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Ever since Swiss explorer Johann Burckhardt became the first westerner to rediscover the ruins of Petra in 1812, archaeologists have flocked to the ancient desert city with trowels and spades in hand. Although archaeologists have documented thousands of carved and constructed monuments at the UNESCO World Heritage site, a pair of researchers has proven that Petra has yet to reveal all of her secrets.

In a newly published study in the latest issue of the Bulletin of the American Schools of Oriental Research, University of Alabama at Birmingham archaeologist Sarah Parcak and Christopher Tuttle, executive director of the Council of American Overseas Research Centers, report that they have found a massive stone monument “hiding in plain sight” at Petra. For two centuries, tourists and archaeologists alike had no idea what was hidden right underneath their feet in the sands of the ancient capital of the Nabataean kingdom, which was abandoned in the 7th century. All the discovery took was a change of perspective, some high-tech tools and the eagle eye of Parcak—an archaeologist nicknamed the “Indiana Jones from Space.”

Aerial images of the monument found at Petra. (Credit: Bulletin of the American Schools of Oriental Research)

Aerial images of the monument found at Petra. (Credit: Bulletin of the American Schools of Oriental Research)

Parcak is a self-described “space archaeologist” who studies satellite imagery and uses complex algorithms to detect subtle changes in vegetation that signal man-made objects hidden from view on the ground. She has used satellite images to help locate 17 potential pyramids in Egypt, 1,000 lost tombs and 3,100 forgotten settlements. In order to test whether discoveries at well-known and well-surveyed archaeological sites around the world could be possible with a similar high-tech study, Parcak began to analyze high-resolution satellite imagery of Petra from Google Earth and the WorldView-1 and WorldView-2 satellites.

As Parcak studied a plateau less than a mile south of the city center of Petra, a huge rectangular outline came into focus. She passed her observations along to Tuttle in Petra, and he followed up with four ground surveys to take photographs, make detailed observations and collect measurements and GPS points. In addition, Tuttle launched a drone over the site to take aerial photographs, which were laid over the satellite images.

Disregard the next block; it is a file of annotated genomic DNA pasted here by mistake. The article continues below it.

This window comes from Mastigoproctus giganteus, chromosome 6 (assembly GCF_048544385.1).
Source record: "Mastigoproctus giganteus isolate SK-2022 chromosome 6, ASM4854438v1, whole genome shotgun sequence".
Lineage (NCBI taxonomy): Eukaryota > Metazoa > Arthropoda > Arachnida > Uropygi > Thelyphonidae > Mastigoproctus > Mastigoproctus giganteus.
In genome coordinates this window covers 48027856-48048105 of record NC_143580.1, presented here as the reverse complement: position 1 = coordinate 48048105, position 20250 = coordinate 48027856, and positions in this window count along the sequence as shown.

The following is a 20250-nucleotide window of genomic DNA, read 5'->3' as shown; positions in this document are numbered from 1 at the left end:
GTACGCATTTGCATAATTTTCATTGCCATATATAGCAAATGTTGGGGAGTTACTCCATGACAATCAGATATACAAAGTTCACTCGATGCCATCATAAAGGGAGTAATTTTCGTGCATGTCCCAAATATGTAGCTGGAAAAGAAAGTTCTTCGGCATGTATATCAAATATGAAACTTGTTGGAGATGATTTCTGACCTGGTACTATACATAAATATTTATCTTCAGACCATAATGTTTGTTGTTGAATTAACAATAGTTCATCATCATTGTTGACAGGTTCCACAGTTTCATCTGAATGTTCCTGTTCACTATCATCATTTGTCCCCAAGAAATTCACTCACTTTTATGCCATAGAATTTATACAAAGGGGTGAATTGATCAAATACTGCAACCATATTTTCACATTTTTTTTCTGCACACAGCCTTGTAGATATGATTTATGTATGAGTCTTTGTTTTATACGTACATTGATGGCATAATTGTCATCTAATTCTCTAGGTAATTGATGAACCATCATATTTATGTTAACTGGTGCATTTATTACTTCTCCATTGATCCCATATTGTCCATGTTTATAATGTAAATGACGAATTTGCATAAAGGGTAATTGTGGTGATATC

What the archaeologists had discovered was a massive, 30,000-square-foot platform—twice as big as an Olympic swimming pool—supported by substantial terrace walls and topped by a smaller 28-foot-by-28-foot platform, which was paved with flagstones and originally lined with sandstone drum columns on one side and a vast staircase on the other. Pottery found near the structure suggest that it could have been built as early as 2,150 years ago at a time when Petra was flourishing.

The discovery came as a surprise to Parcak. “We thought that maybe we’d find some small stone structures or roads,” she told NPR, “but we didn’t think at all that we would find anything large, just because Petra is a World Heritage site and it’s been worked on intensively for nearly 200 years.”

Aerial images of the monument found at Petra. (Credit: Bulletin of the American Schools of Oriental Research)

Aerial images of the monument found at Petra. (Credit: Bulletin of the American Schools of Oriental Research)

The archaeologists say the structure is unique in terms of its size, shape, location and orientation. “This monumental platform has no parallels at Petra or in its hinterlands at present,” Parcak and Tuttle wrote in the article. “The amount of effort to construct the site was massive, yet the focal building itself is quite small. The platform is located relatively close to the ancient city center but in a spot where easy access from the city center is not readily apparent.”

The researchers believe the platform may have had a ceremonial purpose, and the east-west alignment of the smaller structure may also have permitted its conversion to a Christian chapel during the Byzantine period. “We know it’s large, it’s significant, it’s important. It probably would have had some kind of a public function,” Parcak told NPR. “Could it be used for religious purposes? Was it some sort of public administrative structure? I wish I knew.” A possible excavation in the coming years might help to solve the mystery.

This study combining high-tech imagery analyses and a non-collection pedestrian survey was the first ever undertaken at Petra, and Parcak told the Boston Globe that the discovery demonstrates the need for archaeologists to employ more drones and satellite imagery to uncover ancient relics. “Even at very large and well-known World Heritage sites, we’ve taken a lot for granted in terms of what’s there,” she said. “It’s important to use these new technologies to really allow us to look at them with a fresh pair of eyes.”

The complete article can be found on JSTOR.

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